The E-Bike Diaries

Electricity and the lack of it

/ Argentina

53 years old Juan Carlos Rivero with his mule lives in a place called Matagusano or Worm killer in the department of San Juan. His next neighbours are 25 Km away he doesn’t know them. He has 7 children and raises cattle and horses for a living. Solar panels provide him with electricity. According to a Wikipedia article 30% of Argentineans living in rural areas still lack electricity but a government program is trying to change the situation.
High voltage electricity running trough the Pampa
7 of the 8 – 400 Wh FLYER eBike batteries under charge.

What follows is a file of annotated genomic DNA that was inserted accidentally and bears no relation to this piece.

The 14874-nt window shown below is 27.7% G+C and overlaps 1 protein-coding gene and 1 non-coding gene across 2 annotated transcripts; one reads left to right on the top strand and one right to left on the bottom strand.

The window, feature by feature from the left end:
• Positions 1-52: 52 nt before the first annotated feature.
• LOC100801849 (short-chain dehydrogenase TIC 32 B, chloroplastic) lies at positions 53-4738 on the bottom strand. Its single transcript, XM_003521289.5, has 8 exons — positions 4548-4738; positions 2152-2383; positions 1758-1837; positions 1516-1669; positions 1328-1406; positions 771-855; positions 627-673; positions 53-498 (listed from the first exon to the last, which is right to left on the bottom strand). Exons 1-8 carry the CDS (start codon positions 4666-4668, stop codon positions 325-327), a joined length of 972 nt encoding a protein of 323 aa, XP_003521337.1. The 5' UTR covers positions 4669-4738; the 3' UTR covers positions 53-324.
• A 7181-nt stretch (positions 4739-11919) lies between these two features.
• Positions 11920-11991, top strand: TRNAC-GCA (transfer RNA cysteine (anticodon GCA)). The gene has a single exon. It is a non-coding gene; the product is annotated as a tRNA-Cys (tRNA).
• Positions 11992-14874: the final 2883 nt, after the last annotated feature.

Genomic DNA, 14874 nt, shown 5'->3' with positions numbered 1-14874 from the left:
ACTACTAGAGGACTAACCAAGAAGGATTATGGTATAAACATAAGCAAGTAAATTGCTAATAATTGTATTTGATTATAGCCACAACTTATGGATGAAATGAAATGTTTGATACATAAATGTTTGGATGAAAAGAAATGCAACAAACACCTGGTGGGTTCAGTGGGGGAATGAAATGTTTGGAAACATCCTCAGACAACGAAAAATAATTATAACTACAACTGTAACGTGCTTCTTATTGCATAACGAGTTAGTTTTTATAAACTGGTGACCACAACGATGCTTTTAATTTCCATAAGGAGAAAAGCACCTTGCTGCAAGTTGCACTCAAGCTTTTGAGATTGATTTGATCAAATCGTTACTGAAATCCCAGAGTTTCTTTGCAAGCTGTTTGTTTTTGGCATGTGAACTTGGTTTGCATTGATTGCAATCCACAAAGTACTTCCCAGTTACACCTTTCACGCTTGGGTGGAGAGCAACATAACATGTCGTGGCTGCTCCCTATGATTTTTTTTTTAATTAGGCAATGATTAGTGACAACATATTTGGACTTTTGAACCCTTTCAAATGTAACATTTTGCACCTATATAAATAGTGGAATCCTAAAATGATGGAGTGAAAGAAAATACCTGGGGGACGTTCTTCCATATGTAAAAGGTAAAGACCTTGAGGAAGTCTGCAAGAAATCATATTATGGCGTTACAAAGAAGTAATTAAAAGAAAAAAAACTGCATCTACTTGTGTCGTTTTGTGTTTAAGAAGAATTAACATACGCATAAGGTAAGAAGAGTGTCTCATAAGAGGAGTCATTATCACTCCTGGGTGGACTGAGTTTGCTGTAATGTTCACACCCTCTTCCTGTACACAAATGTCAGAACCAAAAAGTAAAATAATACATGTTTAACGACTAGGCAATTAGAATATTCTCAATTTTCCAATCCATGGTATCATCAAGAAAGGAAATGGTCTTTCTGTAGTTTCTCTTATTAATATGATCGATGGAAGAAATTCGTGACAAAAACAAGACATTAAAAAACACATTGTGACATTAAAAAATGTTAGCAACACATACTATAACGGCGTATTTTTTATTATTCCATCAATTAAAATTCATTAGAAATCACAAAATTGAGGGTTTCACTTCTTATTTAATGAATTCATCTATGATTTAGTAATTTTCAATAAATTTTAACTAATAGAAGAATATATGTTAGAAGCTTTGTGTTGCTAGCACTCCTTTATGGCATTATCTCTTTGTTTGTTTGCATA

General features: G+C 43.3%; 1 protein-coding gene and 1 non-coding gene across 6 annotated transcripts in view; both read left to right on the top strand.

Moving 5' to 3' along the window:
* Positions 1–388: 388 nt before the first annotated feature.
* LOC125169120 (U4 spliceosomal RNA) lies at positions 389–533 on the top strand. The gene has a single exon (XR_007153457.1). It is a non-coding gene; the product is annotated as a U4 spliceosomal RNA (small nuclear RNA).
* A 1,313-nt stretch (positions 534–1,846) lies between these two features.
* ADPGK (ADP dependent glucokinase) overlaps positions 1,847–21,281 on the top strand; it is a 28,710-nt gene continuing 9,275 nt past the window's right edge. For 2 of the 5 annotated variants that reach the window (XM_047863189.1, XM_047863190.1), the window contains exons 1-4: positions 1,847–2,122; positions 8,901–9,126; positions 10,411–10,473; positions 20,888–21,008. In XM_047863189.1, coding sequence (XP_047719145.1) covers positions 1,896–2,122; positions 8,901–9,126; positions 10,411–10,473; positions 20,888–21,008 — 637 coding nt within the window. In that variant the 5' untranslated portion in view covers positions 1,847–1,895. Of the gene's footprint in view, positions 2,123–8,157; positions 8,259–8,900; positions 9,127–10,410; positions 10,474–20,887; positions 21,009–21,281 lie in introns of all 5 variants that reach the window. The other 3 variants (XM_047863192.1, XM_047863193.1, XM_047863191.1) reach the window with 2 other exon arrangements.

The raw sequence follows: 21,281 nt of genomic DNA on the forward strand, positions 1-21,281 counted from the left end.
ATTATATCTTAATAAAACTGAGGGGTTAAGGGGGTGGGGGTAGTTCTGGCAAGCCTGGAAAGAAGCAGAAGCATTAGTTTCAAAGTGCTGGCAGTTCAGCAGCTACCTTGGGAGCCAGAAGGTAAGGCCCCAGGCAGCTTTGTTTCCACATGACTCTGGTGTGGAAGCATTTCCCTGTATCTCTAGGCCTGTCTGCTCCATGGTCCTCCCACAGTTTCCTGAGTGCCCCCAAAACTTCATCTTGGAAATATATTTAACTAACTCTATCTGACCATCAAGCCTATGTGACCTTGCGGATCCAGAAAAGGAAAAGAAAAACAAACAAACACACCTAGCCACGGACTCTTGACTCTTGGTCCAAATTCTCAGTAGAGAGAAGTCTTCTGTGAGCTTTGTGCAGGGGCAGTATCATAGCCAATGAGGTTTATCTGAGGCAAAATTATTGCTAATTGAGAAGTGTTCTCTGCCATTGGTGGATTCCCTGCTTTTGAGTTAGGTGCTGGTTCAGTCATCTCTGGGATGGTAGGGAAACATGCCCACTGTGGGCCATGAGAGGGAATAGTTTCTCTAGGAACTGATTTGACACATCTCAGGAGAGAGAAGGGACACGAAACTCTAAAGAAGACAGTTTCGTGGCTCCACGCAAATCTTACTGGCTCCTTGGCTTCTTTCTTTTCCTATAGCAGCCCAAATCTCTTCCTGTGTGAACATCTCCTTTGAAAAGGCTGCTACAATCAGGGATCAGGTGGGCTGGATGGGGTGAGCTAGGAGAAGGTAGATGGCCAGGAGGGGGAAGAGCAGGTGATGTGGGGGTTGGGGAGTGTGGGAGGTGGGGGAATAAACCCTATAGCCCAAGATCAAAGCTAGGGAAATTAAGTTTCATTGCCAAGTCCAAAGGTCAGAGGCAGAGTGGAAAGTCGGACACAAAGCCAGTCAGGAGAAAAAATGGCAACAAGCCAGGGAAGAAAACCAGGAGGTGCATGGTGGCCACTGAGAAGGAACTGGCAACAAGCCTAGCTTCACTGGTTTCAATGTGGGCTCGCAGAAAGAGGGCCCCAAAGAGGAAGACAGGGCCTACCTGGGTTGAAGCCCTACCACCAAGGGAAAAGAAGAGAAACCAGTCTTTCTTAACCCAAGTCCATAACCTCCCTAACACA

In the town of Zapala with my mother Pia and plenty of travel days still at our disposal, we decided to travel south and see San Martin de Los Andes. To tour the Route of the 7 lakes, one of Argentina’s scenic wonders. Police informed us that the last spot where we could charge our eBike batteries would be 50 Km south of Zapala, at a police post by the bridge, over the river A Piccun Leufù on the RN 40. After the bridge we’d have 200 Km without electricity. So far in Chile we had managed 165km in one day, in favourable windless conditions, without emptying the four 400 Wh batteries, available to each FLYER. 200Km, which translates in 8 hours on the saddle, sounded a bit risky but worth a try. We left Zapala late in the afternoon with a strong headwind and seeing that we only had to travel 50 Km south to the next charging station, we happily emptied four batteries in the Turbo mode. All the way brand new electricity pylons, interconnected by shiny silvery cables accompanied us on the left hand side of the road. Until the cables began to hang from the pylons and finally disappeared, together with our happy mood. We found the new police station empty and could not see any electricity cables going into it. At that moment the lack of electricity seemed the worst form of underdevelopment. If this was happening in comparatively wealthy and developed Argentina how about in much poorer Bolivia? We approached the only other visible building on the south side of the bridge noticing first two square meters of solar panels catching the last rays in the sunset. The panels belonged to a farmhouse surrounded by poplars full of screaming parrots, a small vegetable garden a chained unfriendly dog, two fattening pigs behind walls and a toothless man in a red shirt sipping mate an spitting it while rocking in a chair. We explained our situation and after sharing dinner, Luis agreed to let us sleep in his home and let us try charging the batteries. Electro panic leads to electro greed, I immediately plugged the four empty batteries on Luis’s regulator attached to two big truck batteries hidden in a box. At first the green blinking lights on the side of the battery that in the dark look like glow-worms, blinked nicely accompanied by a buzzing sound emanating from the regulator. Then disaster struck, the buzzing stopped the glow-worms gave up the blinking, the kitchen light faded the fridge and the radio went silent. I thought I’d damaged the regulator but Luis unworried simply said that we’d have to wait for the next day, sunlight will recharge the batteries and spat some more mate on the floor. Later before going to sleep I tried switching on the kitchen light again it worked. I tried to plug in one battery silently not to wake Luis and carefully in almost religious respect hoping against hope that the glowworm would appear. It worked the buzzing was back on and in a night interrupted by three hour intervals (about the charging time for one battery) we managed to fill the four empty batteries. Finally we decided to go back north to Zapala and continue the journey to Mendoza, a detour to San Juan de Los Andes with the prospect of having the full weight of the eBikes without battery power under us looked too risky.